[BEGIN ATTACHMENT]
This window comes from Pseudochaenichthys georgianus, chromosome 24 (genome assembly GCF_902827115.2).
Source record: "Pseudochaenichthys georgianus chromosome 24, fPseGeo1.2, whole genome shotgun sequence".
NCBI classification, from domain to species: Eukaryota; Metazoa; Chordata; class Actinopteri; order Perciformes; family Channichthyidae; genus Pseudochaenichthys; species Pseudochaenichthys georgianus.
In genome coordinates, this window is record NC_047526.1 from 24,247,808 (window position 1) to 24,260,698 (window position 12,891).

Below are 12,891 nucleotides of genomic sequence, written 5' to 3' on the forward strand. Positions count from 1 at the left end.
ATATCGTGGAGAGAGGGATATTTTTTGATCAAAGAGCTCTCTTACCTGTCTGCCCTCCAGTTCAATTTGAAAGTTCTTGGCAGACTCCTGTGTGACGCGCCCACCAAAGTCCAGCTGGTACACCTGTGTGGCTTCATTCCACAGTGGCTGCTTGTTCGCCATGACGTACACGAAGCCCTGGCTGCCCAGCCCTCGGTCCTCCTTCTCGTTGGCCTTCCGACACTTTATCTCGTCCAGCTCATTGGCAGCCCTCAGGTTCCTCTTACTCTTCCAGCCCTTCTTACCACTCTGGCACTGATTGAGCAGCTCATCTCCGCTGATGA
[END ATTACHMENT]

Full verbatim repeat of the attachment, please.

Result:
This window comes from Pseudochaenichthys georgianus, chromosome 24 (genome assembly GCF_902827115.2).
Source record: "Pseudochaenichthys georgianus chromosome 24, fPseGeo1.2, whole genome shotgun sequence".
NCBI classification, from domain to species: Eukaryota; Metazoa; Chordata; class Actinopteri; order Perciformes; family Channichthyidae; genus Pseudochaenichthys; species Pseudochaenichthys georgianus.
In genome coordinates, this window is record NC_047526.1 from 24,247,808 (window position 1) to 24,260,698 (window position 12,891).

Below are 12,891 nucleotides of genomic sequence, written 5' to 3' on the forward strand. Positions count from 1 at the left end.
ATATCGTGGAGAGAGGGATATTTTTTGATCAAAGAGCTCTCTTACCTGTCTGCCCTCCAGTTCAATTTGAAAGTTCTTGGCAGACTCCTGTGTGACGCGCCCACCAAAGTCCAGCTGGTACACCTGTGTGGCTTCATTCCACAGTGGCTGCTTGTTCGCCATGACGTACACGAAGCCCTGGCTGCCCAGCCCTCGGTCCTCCTTCTCGTTGGCCTTCCGACACTTTATCTCGTCCAGCTCATTGGCAGCCCTCAGGTTCCTCTTACTCTTCCAGCCCTTCTTACCACTCTGGCACTGATTGAGCAGCTCATCTCCGCTGATGA